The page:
Dividend Portfolio House Cleaning

Per our dividend portfolio page, we own 65 dividend stocks and 2 index ETFs. I will be the first one to tell you that 65 individual dividend stocks is too many to hold. I think the ideal range is anywhere from 30-50 stocks, depending on how many index ETFs you have.

For a while now, I have been considering doing a house cleaning of our dividend portfolio; basically, sell stocks that I do not see much of a future and invest the money somewhere else.

After some recent quarterly results and dividend cut announcements, I decided to bite the bullet and sell some stocks in our portfolio.

Dividend Portfolio House Cleaning

Over the course of the last few weeks I sold the following dividend stocks and closed out our positions entirely:

  • WestJet (WJA.TO)
  • Vodafone (VOD)
  • MCAN Mortgage Corp (MKP.TO)
  • High Liner Foods (HLF.TO)

Here are my rationale of selling these 4 stocks.

WestJet

On May 13, news came out that Onex will purchase WestJet for $5 billion with the plan to take the company private. Onex is offering $31 a share, a 67% premium over stock’s closing price on May 10 to shareholders. The deal is not closed yet as it needs shareholders’ approvals. However, it is expected that the shareholders will accept this deal when they vote in July. People also believe that the regulators will grant approval for this deal too.

We purchased WestJet back in June 2015. The evaluations looked attractive back then and I liked what the company had to offer compared to Air Canada. Since our purchase in 2015, WestJet had struggled and as a result, the company failed to raise dividends and share price stayed relatively flat.

Knowing that the shareholders’ vote isn’t until July and the deal probably won’t close out until later half of 2019, I didn’t want to wait. I figured I could take the money and invest it somewhere else for a better return – that’s exactly what I did.

Vodafone

Vodafone is telecommunication provider that operates networks in 25 countries and has partner networks in 47 countries. Its Vodafone Global Enterprise division provides telecommunications and IT services to corporate clients in 150 countries. As of 2018, Vodafone is ranked 4th in the number of mobile customers (313 million).

Needless to say, Vodafone is a telecommunication juggernaut.

But its stock price is a poor reflection of its global domination.

In fact, since the Vodafone and Verizon wireless deal in 2013, the Vodafone stock price performance has been lackluster. Although Vodafone has increased its dividends for almost 30 years, the dividend growth has slowed down to 2% a year in the last 5 years.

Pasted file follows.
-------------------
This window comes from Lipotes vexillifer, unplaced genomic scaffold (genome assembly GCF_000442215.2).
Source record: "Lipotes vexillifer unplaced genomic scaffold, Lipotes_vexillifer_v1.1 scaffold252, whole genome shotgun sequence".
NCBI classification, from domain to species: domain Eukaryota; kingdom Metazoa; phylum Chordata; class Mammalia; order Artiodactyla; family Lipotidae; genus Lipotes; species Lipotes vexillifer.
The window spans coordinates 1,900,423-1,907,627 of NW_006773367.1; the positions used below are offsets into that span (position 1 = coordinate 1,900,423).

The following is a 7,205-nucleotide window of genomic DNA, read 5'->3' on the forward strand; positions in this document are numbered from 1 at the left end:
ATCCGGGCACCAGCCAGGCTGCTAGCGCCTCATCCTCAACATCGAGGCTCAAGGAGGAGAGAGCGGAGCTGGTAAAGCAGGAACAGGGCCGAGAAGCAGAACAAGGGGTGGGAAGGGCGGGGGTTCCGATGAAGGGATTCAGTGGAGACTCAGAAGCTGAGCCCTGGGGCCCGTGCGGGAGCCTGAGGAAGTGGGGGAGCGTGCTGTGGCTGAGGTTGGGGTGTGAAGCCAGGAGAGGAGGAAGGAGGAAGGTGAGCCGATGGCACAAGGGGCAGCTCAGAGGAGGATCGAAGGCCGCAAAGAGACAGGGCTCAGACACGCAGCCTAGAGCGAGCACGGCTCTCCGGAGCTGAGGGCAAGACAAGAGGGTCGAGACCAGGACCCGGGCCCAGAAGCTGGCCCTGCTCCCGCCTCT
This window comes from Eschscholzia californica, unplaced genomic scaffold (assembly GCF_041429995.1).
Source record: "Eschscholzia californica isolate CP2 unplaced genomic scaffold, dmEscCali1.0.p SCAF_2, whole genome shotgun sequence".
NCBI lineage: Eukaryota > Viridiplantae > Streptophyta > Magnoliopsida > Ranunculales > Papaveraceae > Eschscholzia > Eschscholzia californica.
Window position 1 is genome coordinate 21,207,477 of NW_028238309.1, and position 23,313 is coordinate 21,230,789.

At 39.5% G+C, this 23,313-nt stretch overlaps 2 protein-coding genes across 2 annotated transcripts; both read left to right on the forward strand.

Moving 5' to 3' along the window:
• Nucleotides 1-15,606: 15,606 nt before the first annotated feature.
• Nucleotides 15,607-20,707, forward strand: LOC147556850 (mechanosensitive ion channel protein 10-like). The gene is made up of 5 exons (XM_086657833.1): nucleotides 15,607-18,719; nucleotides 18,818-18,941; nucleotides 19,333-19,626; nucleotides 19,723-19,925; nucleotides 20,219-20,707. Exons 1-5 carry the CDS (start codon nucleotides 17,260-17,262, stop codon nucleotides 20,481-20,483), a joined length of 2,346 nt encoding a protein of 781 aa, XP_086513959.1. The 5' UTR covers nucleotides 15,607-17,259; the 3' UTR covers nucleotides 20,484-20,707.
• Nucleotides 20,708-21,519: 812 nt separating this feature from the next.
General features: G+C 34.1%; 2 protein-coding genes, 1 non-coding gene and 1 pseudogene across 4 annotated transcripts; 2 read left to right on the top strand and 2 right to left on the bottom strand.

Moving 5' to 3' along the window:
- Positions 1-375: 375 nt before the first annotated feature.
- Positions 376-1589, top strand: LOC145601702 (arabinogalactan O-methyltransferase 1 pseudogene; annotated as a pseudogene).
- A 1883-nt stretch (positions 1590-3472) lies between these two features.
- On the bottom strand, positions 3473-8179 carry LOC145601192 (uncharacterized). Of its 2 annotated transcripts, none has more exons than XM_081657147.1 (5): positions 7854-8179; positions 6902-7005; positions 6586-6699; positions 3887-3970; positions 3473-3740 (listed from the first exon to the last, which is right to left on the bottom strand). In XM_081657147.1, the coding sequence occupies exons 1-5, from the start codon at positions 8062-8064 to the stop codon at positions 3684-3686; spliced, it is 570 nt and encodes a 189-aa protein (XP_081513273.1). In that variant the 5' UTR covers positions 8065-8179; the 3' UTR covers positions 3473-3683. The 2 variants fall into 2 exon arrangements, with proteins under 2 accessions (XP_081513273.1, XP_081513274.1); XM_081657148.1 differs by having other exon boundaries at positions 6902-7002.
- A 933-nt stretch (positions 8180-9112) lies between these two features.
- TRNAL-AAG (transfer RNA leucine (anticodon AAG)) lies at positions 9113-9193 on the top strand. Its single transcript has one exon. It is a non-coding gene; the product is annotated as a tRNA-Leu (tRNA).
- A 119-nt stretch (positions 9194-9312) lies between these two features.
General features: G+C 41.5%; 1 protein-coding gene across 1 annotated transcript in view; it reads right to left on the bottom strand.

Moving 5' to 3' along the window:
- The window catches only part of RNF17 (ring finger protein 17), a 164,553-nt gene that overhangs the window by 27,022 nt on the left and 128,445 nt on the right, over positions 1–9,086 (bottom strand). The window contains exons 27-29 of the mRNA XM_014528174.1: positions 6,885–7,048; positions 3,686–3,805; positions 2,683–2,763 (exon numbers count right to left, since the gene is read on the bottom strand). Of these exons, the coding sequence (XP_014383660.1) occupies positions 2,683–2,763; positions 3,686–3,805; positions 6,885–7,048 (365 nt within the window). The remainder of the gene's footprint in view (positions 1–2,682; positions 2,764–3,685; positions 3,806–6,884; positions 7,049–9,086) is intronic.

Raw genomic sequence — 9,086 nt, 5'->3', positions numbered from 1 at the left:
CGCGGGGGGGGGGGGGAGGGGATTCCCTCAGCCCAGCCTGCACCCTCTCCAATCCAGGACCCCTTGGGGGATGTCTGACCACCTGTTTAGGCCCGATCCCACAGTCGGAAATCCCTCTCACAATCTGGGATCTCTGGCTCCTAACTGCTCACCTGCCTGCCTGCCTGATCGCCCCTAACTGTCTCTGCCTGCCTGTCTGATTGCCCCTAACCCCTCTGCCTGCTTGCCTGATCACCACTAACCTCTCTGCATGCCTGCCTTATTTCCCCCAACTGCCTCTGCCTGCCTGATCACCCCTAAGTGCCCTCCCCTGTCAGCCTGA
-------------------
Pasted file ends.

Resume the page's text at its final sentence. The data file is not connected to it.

I have held onto Vodafone with hope that the company will figure it out and turn the ship around…

On May 14, Vodafone announced a 40% dividend cut for the first time. Rather than paying dividends to shareholders, the company plans to use the cash to invest in 5G and to complete its acquisition of Liberty Global assets.

The dividend cut was the final straw for me as a shareholder. Although I fully support Vodafone cutting its dividends in order to reinvest and grow, I am tired of waiting. It’s unclear to me when Vodafone will start increasing its dividend again after the recent cut and when we will see some stock price appreciation.

MCAN Mortgage Corp

MKP.TO was one of the first stocks that we purchased when we got serious about dividend growth investing back in 2010. Back then, I didn’t know too much about dividend growth investing, so I blindly purchased shares of MCAN Mortgage Corp based on an initial high dividend yield. While the company has grown dividends over the last few years, the annual growth rate isn’t that high.

Earlier this year, MCAN Mortgage Corp announced a 13.5% dividend cut where the dividends went from $0.37 per share to $0.32 per share. Ever since the dividend cut announcement, I have been looking for an exit point.

In the last 6 months or so, the Canadian REITs have been doing well when it comes to share price, MKP.TO included. Although the stock continues to have a very high dividend yield (+8%), I decided it was time to invest the money elsewhere.

High Liner Foods

We purchased High Liner Foods on two separate purchases about 10 months apart. After our initial purchase in April 2016, the stock price jumped, and we were happy to see a decent paper gain. In early 2017, the price dropped slightly, so I thought it would be a good opportunity to purchase more shares.

Boy, I was so very wrong!

The stock price went for a constant decline ever since.

The company managed to grow its dividends over the last 3 years, but at a very slow rate. I figured we’d continue to hold the stock and see if the price would recover. I was optimistic that the company would go back to growing its revenues soon.

During its Q1 2019 results announcement, High Liner Foods declared that the board had elected to reduce the quarterly dividend from $0.145 per share to $0.05 per share, or a 65.5% decrease! The company is reducing its dividend payouts as a way to improve cash flow and allow the company to continue to reduce its debt this year.

As a shareholder though, I was not ready to wait for the company to return to its former glory. I had enough, so I decided to sell all of our shares of HLF.TO and took a 50% loss.

Yup, that one hurts for sure. Luckily, it wasn’t a lot of money in the grand scheme of things and HLF.TO was only a small fraction of our overall portfolio.

When I look back at my original investment thesis, it was easy to conclude that I made the wrong assumptions. While people are buying High Liner Foods from grocery stores, most people prefer fresh seafood. Furthermore, there is not much product differentiation between frozen seafood items from High Liner Foods and cheaper alternatives. High Liner Foods had very little competitive edge in an already extremely competitive market.

Final Thoughts

It is always tough to sell a stock and close out a position entirely. With the liquidation of these 4 dividend stocks, we decreased our annual dividend income by $500 (calculated before the recent dividend cuts). If we were to hold onto these stocks, we would have seen our annual dividend income cut by roughly $180 anyway.